Chapter 11 – Assignment
Read the Case Study 11-2: Go to the Hospital and Come Back with Four More Medications in Chapter 11 of the textbook.
Once you have read the Case Study thoroughly, answer the following questions:
What does the administration of antibiotics have to do with a Clostridium difficile (C. diff infection) infection?
List all the inappropriate medications prescribed for K.L. and describe the reason why they are inappropriate.
What kind of treatment regimen is utilized for a patient with a C. diff infection?
Do any of these treatments regimens raise suspicion as being inappropriate for K.L.?
List the therapy and if contraindicated, give a reason why it is inappropriate.
Your paper should be:
One (1) page or more.
Use factual information from the textbook and/or appropriate articles and websites.
Cite your sources – type references according to the APA Style Guide.
Case Study 11-2: Go to the Hospital and Come Back with Four More Medications
K. L. is an 84-year-old man who was sent to the hospital for treatment of possible urinary tract infection (UTI) and dizziness with fever. He has lived in assisted living at SHV assisted living facility for the past 4 years. K. L.’s hospital course was complicated by aggressive antibiotic treatment resulting in a Clostridium difficile infection and diarrhea. Geriatric Nurse Practitioner B. G. checked on K. L. the first day after he returned from the hospital. B. G. compared her chart records to the new posthospital discharge records and found several discrepancies and inappropriate medication changes:
Ht = 6 ft 1 in, Wt = 178 lb, BP = 125/65, RR = 18, HR = 72
PMH: DM2, HTN, OsteoArthritis, CAD, Afib, chronic UTI (colonization)
Labs: CMP within normal limits (WNL) except for creatinine 1.8, BUN = 32, glucose 72; K = 3.0
CBC WNL; Lipid panel TC = 70, LDL = 127, HDL = 65
From ALF to ED Hospital DC summary Current in ALF chart Assessment and de-prescribing by GNP
Metoprolol XL 25 mg daily Metoprolol XL 25 mg daily Metoprolol XL 25 mg daily
Digoxin 0.125 mg every other day Amiodarone 200 mg twice daily Amiodarone 200 mg twice daily Cardio consult placed him on amiodarone, purposefully avoided in the past, will switch back to digoxin every other day (Bahr, Lackner, & Pacala, 2008) DC amidarone.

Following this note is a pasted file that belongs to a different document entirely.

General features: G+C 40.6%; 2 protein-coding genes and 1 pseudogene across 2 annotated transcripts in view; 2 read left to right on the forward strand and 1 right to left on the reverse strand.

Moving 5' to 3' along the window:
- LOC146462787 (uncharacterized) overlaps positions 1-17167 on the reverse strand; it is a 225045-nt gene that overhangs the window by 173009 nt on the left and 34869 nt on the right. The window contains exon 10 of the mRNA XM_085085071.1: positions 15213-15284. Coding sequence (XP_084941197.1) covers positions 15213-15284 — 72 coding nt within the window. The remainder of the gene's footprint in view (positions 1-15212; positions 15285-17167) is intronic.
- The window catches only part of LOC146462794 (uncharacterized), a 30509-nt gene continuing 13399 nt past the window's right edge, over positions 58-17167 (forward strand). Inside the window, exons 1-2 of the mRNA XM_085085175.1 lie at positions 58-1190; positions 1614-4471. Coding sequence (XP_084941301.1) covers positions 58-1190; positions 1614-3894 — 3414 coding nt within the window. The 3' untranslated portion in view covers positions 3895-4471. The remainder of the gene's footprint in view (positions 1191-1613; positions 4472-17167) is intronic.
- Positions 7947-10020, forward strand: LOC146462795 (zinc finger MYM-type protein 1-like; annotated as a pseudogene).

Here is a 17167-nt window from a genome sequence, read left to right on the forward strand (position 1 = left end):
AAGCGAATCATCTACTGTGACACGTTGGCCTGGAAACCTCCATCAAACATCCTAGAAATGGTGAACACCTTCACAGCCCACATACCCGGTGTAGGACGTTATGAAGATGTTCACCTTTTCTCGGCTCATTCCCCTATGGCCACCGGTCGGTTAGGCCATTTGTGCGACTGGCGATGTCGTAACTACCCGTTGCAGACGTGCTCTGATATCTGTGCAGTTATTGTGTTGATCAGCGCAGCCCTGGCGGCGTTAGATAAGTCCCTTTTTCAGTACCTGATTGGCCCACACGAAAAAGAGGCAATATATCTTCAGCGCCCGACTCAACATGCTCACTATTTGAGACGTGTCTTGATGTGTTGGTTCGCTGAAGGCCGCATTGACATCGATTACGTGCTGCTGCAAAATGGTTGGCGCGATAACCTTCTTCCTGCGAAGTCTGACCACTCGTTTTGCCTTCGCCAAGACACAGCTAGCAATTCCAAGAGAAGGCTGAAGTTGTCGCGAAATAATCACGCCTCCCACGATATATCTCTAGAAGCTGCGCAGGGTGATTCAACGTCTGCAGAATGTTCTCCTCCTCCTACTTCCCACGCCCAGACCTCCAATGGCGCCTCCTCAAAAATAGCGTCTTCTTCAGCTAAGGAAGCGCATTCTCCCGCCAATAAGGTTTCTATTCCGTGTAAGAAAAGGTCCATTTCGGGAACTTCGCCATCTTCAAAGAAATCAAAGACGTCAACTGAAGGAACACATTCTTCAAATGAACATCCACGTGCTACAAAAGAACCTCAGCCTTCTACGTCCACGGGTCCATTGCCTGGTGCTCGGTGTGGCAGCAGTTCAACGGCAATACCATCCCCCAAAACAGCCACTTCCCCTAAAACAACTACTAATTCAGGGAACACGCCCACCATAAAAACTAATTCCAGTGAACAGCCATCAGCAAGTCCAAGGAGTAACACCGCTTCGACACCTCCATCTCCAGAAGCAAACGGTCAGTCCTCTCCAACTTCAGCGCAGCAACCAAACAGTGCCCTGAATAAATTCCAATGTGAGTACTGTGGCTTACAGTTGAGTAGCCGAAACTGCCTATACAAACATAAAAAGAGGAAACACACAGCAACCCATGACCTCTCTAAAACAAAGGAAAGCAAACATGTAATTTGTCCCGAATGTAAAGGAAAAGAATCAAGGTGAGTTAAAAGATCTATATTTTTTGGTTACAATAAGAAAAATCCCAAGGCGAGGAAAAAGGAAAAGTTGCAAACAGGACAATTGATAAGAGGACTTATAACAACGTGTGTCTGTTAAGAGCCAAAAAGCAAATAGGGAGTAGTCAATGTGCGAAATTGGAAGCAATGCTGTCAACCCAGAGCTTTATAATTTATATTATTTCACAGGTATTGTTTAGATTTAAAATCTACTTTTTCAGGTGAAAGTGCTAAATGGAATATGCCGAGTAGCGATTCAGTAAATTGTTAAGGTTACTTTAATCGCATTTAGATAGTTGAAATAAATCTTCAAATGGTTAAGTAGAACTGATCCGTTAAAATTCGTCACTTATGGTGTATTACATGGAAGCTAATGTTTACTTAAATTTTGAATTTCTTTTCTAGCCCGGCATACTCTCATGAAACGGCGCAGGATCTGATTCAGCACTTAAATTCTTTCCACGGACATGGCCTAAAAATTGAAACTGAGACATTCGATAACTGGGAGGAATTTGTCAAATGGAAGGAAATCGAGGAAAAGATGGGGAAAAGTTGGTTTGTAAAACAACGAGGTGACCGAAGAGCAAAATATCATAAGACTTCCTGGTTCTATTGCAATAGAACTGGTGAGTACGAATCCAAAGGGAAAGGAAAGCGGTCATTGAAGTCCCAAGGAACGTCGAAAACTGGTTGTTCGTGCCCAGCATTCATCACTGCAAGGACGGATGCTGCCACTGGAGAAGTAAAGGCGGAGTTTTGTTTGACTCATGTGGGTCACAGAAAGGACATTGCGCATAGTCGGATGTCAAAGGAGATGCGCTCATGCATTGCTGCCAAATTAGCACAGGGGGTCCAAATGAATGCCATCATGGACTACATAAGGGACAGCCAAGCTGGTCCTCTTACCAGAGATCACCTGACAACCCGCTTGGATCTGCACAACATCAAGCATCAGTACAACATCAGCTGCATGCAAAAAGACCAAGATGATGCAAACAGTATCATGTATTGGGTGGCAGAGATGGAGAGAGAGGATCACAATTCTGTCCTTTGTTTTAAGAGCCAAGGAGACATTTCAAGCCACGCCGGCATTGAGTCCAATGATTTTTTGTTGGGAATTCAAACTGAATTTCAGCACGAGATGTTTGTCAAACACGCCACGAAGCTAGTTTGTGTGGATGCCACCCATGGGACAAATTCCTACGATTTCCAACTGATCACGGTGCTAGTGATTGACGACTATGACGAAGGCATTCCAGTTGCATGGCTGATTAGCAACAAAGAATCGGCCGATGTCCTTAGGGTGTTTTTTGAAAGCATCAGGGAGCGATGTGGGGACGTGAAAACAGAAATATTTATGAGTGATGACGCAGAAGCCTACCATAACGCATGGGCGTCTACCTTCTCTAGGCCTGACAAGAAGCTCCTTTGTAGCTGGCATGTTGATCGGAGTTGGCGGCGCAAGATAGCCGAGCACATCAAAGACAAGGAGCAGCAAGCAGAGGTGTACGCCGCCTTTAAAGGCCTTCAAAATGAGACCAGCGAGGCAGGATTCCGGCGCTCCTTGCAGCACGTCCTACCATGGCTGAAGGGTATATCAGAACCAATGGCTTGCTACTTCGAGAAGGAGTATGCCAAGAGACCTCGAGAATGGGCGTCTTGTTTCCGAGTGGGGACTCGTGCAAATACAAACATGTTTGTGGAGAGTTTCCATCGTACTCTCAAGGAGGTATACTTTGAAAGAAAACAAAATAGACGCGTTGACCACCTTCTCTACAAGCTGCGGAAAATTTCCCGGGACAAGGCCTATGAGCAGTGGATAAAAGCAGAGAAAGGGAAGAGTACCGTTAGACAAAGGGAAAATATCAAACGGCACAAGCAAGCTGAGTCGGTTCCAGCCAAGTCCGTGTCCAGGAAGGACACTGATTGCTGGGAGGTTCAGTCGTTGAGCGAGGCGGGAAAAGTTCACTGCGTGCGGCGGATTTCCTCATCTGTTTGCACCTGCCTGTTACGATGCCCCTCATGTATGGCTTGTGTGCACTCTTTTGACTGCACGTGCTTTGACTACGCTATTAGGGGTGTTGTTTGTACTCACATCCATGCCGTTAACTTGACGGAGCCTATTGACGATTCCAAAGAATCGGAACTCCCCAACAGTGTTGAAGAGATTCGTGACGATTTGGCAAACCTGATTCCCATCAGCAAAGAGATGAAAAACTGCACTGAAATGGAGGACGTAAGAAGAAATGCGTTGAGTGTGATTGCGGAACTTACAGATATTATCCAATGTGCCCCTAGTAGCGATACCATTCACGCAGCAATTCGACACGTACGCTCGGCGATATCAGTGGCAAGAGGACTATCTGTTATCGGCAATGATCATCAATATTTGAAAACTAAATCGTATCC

Warfarin 3 mg daily Warfarin 3 mg daily Warfarin 3 mg daily
Lisinopril 20 mg daily Lisinopril 20 mg daily Lisinopril 20 mg daily
Amlodipine 5 mg daily Amlodipine 10 mg daily Amlodipine 10 mg daily Amlodipine dose increased by hospitalist targeting BP = 120/80; too low for K.L. due to orthostasis and age. Decrease to 5 mg.
Metformin 500 mg BID Metformin 500 mg BID Metformin 500 mg BID
Glyburide 5 mg daily Glyburide 5 mg daily Hypoglycemic and on glyburide. Glipizide a better choice in renal impairment (dose adjustment). Glyburide should be avoided in CrCl, 50ml/min. His est. CrCl = 33.3m/min. (American Geriatric Society Beers Criteria.) DC (discontinue, his BG likely went up due to acute infection)
Simvastatin 40 mg daily Simvastatin 40 mg daily His lipid panel indicates that he does not need statin therapy, and amlodipine when given with simvastatin per FDA warning requires simvastatin dose of not more than 20 mg daily. DC
Nitrofurantoin 100 mg daily Nitrofurantoin 100 mg daily Contraindicated in patients with CrCl < 60ml/min. (nitrofurantoin package insert) DC—patient known to have UT bacterial colonization.
Cranberry supplement Vancomycin oral 250 mg every 8 hours for 10 days Vancomycin oral 250 mg every 8 hours for 10 days Not clear when vancomycin started, need to clarify how many days remain, then re-culture.
Pantoprozole 20 mg daily prn Pantoprozole 20 mg daily This was a prn AST order (routine in hospital) carried forward to discharge which was mistranscribed to be routine. DC
Diclofenac 75 mg twice daily prn Diclofenac 75 mg twice daily NSAIDS are contraindicated in patients on warfarin, and high risk for CV events in elders. (American Geriatrics Society Beers Criteria). DC.
Routine APAP Same Same Same